The last remaining all girls’ secondary school in Cambridge has said single sex learning is still best for its pupils – after one of its private school rivals announced it will let boys in.
The Stephen Perse Foundation, a group of private schools in Cambridge that includes Perse Girls, which inspired the infamous fictional boarding school St Trinian’s, is admitting boys into its junior and senior schools for the first time in its 132-year history, as the News reported.
Although its schools will now be mixed, boys and girls will be taught in some classes separately between the ages of 10-16.
The move makes St Mary’s the only all girls’ school in Cambridgeshire at both junior and senior levels.
Headteacher Charlotte Avery said they wish the foundation all the best for the transition, but is convinced there is still a place for an exclusively female education.
She said: “We are all aware of the well-rehearsed arguments surrounding the academic advantages of single-sex schools and the league tables are dominated by them.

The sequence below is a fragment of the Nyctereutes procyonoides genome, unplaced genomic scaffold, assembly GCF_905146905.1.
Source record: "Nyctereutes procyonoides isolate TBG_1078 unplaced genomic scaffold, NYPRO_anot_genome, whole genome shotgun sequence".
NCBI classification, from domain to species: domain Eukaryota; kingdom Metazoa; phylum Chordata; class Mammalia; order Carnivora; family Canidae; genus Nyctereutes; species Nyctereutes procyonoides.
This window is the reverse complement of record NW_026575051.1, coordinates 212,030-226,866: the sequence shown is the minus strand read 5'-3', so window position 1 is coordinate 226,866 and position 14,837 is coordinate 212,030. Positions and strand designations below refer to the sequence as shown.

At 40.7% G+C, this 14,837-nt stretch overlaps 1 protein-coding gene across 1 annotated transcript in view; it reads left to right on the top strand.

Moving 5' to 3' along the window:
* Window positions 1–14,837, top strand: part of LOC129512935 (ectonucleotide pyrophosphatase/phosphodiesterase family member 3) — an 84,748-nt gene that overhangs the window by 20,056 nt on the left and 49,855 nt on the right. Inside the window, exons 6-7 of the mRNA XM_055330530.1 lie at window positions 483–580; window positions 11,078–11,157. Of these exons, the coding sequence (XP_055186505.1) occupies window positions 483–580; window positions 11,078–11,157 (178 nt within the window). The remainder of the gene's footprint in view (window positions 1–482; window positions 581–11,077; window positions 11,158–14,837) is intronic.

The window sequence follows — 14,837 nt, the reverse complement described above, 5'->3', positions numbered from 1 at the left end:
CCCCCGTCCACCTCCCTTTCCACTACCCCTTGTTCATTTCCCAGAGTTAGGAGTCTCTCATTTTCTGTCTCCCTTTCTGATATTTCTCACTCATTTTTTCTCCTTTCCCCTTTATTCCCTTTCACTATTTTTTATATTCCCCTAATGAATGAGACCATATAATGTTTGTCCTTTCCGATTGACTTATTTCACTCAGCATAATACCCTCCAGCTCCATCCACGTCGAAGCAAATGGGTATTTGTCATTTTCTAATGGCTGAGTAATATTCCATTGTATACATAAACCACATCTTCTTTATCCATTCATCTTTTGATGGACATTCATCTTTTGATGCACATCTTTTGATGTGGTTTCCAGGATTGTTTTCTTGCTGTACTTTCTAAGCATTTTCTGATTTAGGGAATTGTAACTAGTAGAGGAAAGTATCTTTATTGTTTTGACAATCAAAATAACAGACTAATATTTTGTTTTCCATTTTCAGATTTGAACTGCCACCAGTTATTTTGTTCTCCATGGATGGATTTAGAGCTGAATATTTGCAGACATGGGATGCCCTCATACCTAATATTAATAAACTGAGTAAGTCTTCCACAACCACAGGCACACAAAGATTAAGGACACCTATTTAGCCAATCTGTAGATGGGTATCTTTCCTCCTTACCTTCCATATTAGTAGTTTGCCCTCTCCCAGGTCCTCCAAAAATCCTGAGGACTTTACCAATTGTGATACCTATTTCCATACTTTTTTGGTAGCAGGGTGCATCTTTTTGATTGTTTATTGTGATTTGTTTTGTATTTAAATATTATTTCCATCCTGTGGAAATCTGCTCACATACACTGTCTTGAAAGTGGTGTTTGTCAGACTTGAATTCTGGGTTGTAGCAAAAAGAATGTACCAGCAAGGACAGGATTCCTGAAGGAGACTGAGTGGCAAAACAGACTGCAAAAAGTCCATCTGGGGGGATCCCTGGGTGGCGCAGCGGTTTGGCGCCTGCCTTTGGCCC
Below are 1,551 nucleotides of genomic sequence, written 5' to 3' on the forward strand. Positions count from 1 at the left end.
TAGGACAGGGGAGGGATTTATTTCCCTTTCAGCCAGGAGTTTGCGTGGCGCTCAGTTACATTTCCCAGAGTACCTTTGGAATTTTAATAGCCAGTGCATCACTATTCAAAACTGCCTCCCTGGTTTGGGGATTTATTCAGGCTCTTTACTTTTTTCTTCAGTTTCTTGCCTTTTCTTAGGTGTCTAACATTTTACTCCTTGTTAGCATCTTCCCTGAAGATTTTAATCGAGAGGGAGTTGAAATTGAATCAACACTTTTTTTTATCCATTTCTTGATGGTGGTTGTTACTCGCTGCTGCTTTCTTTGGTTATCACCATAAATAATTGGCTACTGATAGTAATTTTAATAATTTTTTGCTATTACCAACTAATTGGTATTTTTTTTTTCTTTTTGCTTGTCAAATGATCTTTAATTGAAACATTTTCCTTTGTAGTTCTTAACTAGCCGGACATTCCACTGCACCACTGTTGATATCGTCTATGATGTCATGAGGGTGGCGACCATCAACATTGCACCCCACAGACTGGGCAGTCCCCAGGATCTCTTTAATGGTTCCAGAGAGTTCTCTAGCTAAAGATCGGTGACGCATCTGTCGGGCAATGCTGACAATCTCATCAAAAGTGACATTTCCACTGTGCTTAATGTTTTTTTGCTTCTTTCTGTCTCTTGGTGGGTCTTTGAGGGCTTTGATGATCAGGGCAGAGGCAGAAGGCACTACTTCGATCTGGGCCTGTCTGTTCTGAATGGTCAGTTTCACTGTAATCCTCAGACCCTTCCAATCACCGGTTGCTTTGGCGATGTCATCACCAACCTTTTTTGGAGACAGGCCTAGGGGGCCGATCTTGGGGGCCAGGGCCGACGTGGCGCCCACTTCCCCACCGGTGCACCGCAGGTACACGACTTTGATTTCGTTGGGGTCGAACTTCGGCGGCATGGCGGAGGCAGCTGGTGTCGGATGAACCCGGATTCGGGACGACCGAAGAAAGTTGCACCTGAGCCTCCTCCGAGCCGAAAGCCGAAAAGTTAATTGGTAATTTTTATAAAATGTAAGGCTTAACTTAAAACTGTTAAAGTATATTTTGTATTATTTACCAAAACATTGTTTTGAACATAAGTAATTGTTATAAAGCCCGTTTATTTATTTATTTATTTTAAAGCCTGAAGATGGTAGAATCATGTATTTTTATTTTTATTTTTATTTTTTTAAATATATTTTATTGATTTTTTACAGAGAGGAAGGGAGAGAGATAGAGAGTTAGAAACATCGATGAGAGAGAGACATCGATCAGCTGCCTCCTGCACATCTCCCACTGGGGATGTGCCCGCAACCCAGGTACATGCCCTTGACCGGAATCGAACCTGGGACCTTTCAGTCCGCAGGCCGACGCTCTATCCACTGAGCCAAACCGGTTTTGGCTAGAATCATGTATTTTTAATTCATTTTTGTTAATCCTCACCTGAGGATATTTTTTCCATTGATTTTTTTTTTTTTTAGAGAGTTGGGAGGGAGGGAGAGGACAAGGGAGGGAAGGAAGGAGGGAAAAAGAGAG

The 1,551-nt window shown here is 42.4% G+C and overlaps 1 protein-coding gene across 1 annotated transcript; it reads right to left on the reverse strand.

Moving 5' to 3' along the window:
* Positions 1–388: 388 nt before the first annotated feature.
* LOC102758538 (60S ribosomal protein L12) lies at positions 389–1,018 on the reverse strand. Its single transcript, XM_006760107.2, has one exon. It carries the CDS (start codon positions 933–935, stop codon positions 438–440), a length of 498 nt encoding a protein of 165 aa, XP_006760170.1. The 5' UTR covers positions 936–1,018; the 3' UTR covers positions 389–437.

“However, it is important not to overlook the other benefits of an all girls’ education, since girls in a single-sex school have the space for their intellectual and social confidence to blossom.
“There is a tremendous freedom to be – and discover – themselves and to fully explore all the educational opportunities available to them both inside and outside of the classroom.”
Geoff Fewtrell, a former Chesterton Community College teacher, went to a single sex school but has mainly taught mixed classes of pupils, which he says presents challenges for teachers.
The NASUWT union member said: “It’s important to mix the sexes because that prepares them for life and they need that social interaction with the opposite sex.
“But there is an argument to have separate boys and girls classes at certain stages and in particular subjects because they learn and develop at different speeds.”
He said the diamond formation adopted by Perse Girls is a way of tackling the issue, and suggested state schools could follow suit – particularly around the ages of 12-13 in subjects like the sciences.